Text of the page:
Eleven Madison Park, Redux

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Courtesy of EMP

Four-word finesse The new menu frees up the chef and diners

For several years, 30-year-old Will Guidara and 33-year-old Daniel Humm, the manager and chef, respectively, of New York City's Eleven Madison Park, could watch a steady stream of diners enjoying a formal menu in a soaring, classically metropolitan dining room and rest assured that their stewardship had maintained, if not improved, the establishment's vaunted reputation. In 2009, in fact, the venerable Eleven Madison Park became one of just seven restaurants in the city to be awarded four stars by the New York Times.

And then Guidara and Humm changed almost everything. An annex dining space was closed to make way for an expanded kitchen, and the signs of "transaction," as Guidara calls them — the computer screens, the lectern where reservation books often sit, the staging areas where plates and silverware were sorted — were hidden behind closed doors. Servers were reclad in stylish charcoal-colored uniforms.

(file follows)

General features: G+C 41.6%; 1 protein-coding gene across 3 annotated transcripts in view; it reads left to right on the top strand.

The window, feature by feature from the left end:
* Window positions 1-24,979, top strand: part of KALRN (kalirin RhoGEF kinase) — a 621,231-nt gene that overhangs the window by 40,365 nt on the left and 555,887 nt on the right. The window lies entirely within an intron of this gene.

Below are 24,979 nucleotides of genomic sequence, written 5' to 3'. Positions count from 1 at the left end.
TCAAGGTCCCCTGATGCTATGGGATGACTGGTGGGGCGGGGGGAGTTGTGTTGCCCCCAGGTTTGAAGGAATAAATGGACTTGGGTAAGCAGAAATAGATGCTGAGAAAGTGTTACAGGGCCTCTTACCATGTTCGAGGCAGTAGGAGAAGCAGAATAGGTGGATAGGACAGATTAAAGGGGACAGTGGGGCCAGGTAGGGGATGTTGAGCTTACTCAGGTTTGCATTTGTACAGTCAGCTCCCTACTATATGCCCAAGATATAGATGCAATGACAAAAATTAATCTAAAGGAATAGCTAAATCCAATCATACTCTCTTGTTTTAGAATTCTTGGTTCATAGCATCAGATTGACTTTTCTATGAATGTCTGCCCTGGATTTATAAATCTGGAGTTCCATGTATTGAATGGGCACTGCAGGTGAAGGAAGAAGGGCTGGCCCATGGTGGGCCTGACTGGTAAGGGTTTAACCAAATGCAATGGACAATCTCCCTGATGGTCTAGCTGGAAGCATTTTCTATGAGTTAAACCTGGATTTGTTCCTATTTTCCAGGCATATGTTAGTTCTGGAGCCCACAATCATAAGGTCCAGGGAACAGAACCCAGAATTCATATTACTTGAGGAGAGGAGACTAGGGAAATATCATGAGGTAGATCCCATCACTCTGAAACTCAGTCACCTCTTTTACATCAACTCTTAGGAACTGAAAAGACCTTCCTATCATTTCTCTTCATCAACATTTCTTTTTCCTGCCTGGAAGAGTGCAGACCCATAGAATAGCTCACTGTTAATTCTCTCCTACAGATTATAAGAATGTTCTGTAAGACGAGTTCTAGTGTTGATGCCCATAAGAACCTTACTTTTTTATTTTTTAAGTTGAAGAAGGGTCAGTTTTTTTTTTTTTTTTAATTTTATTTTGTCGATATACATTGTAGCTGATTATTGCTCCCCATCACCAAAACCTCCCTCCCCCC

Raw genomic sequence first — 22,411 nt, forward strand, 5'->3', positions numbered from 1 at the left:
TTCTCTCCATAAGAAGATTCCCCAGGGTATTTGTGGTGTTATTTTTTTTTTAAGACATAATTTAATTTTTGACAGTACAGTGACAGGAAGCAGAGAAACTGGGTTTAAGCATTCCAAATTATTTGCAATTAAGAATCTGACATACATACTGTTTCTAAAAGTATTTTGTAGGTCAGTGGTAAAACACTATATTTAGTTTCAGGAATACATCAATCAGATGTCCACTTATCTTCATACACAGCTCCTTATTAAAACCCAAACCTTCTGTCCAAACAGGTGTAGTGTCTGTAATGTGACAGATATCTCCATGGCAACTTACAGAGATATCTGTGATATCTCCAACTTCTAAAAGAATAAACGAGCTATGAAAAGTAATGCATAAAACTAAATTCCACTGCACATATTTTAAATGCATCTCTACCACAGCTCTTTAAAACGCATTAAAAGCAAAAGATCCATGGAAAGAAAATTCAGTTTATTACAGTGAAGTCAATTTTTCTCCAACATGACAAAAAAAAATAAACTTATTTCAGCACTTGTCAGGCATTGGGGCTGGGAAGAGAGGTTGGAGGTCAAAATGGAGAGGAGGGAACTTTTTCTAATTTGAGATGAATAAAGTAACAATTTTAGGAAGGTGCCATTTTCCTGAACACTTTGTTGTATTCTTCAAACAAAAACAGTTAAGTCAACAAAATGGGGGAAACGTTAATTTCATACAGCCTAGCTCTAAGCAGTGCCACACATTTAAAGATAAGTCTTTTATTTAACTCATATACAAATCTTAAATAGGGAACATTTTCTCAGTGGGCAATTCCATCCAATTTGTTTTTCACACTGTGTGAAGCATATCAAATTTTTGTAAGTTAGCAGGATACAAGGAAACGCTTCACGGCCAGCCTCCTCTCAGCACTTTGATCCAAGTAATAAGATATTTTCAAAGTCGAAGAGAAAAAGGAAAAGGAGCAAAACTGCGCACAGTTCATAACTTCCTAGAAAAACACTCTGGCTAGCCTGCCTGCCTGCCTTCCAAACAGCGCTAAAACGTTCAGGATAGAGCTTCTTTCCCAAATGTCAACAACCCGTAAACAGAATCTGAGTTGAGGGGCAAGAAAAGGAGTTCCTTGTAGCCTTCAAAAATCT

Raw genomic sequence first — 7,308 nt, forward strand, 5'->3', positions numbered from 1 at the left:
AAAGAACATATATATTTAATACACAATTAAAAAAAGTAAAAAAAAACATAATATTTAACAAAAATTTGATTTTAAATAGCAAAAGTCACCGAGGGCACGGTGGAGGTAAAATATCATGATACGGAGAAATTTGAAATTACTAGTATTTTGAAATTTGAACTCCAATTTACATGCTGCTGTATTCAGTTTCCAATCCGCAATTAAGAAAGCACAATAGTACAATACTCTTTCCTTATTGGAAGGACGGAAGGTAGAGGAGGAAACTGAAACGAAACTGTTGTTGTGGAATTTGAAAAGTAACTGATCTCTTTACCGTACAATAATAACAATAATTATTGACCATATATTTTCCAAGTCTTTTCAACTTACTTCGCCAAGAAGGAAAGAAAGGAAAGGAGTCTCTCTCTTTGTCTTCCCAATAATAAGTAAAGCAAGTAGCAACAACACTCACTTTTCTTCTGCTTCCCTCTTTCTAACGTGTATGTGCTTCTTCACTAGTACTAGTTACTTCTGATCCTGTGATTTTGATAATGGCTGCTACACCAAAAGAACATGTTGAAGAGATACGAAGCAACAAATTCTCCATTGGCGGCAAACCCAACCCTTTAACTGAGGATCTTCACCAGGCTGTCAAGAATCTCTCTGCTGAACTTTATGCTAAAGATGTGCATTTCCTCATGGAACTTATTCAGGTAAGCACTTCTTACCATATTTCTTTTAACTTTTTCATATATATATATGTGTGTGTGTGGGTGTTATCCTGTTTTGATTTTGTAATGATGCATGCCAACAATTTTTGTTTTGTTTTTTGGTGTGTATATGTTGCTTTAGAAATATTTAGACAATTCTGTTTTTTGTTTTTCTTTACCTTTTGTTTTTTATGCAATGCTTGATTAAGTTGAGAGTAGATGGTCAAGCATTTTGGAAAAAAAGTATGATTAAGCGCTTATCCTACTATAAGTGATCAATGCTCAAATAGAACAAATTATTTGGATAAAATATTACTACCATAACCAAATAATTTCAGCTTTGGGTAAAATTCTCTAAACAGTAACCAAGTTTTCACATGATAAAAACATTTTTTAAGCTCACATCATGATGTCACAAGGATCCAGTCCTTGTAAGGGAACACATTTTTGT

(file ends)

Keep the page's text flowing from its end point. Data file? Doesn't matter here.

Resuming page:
The biggest overhaul, though, was the menu, which was refashioned into four- and five-course tasting options (at $125 and $155 for dinner, respectively). They are represented on a single page by four rows with four words in each. Every word is an ingredient and diners choose one per row — say, tomato, potato, pork, plum. My meal was beet, endive, beef and hazelnut. That translated into a beet salad with chèvre and dill; braised endive with ham, Gruyère and truffle; roasted strip loin with Swiss chard and chanterelles; and hazelnut vacherin with chestnut, pistachio and grapes.

The radical revamp was designed to give both Humm and his customers flexibility. Waitstaff ask questions — Do you like beans? How do you feel about truffles? Do you have any allergies? — and gather answers that Humm factors into the dishes he sends out. Guidara says they are "trying to give people one of the best meals of their lives," and part of that is allowing them to make fairly precise determinations about what they want and don't want. He adds that he and Humm never saw the overhaul as a risk. To them, it's a precisely calibrated updating of a New York City institution, which Guidara confidently asserts is working. After my four-word meal, I have a four-word thought: The man is right.

For details, see elevenmadisonpark.com.